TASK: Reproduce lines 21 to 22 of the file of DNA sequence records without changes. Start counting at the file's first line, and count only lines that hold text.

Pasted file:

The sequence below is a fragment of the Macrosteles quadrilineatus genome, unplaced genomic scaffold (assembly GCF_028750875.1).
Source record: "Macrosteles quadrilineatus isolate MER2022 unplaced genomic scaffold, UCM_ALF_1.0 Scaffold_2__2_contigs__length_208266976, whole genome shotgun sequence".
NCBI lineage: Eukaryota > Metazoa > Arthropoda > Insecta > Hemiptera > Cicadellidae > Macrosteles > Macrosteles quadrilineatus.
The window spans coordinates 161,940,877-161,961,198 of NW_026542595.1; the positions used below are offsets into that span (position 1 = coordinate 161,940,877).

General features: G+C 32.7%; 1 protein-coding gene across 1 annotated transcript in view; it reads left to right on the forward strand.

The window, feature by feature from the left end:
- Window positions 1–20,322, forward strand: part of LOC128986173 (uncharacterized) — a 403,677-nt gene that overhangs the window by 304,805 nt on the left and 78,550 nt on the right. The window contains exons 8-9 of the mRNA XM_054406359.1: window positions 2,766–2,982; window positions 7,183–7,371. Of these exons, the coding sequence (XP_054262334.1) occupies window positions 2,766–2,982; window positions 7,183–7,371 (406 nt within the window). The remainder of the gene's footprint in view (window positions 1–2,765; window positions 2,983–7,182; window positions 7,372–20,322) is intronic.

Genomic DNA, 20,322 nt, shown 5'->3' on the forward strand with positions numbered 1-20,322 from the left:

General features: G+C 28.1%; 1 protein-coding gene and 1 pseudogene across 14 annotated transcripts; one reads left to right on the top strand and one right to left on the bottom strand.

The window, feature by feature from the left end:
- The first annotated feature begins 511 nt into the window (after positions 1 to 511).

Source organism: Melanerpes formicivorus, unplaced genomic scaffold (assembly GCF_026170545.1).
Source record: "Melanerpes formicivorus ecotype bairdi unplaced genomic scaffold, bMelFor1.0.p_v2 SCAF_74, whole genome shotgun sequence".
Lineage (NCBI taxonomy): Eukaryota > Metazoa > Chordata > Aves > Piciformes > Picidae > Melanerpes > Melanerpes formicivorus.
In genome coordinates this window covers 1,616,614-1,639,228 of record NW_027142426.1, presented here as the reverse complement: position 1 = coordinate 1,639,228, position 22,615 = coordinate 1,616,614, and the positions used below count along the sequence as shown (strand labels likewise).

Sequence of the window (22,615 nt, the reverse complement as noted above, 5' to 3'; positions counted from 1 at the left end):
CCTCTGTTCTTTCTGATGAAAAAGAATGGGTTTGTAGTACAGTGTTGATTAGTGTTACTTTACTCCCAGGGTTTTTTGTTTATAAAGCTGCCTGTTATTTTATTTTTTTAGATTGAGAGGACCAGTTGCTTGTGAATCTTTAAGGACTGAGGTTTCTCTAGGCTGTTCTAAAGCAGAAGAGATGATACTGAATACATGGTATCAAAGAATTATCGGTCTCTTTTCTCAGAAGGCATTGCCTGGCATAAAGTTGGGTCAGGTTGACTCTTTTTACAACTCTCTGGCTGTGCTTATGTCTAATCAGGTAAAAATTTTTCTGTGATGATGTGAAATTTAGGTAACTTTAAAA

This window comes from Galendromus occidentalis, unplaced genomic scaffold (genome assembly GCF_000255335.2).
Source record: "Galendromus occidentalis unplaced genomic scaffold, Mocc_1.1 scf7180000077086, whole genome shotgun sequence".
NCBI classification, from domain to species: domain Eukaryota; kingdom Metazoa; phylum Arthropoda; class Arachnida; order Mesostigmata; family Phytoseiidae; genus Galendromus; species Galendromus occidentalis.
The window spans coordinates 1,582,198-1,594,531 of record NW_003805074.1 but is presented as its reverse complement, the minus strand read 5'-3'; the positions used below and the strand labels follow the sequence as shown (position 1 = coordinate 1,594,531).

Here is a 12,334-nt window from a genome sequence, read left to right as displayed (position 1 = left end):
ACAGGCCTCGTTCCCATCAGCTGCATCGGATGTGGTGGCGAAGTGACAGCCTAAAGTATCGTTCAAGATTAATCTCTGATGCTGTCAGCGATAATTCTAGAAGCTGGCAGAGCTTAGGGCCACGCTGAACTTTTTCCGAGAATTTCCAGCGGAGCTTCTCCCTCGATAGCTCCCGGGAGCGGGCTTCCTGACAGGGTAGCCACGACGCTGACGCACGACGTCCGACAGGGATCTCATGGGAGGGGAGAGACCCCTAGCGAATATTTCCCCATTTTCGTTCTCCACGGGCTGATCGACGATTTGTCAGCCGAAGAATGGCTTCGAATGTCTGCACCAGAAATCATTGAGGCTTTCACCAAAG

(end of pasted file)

The window spans coordinates 1,582,198-1,594,531 of record NW_003805074.1 but is presented as its reverse complement, the minus strand read 5'-3'; the positions used below and the strand labels follow the sequence as shown (position 1 = coordinate 1,594,531).

Here is a 12,334-nt window from a genome sequence, read left to right as displayed (position 1 = left end):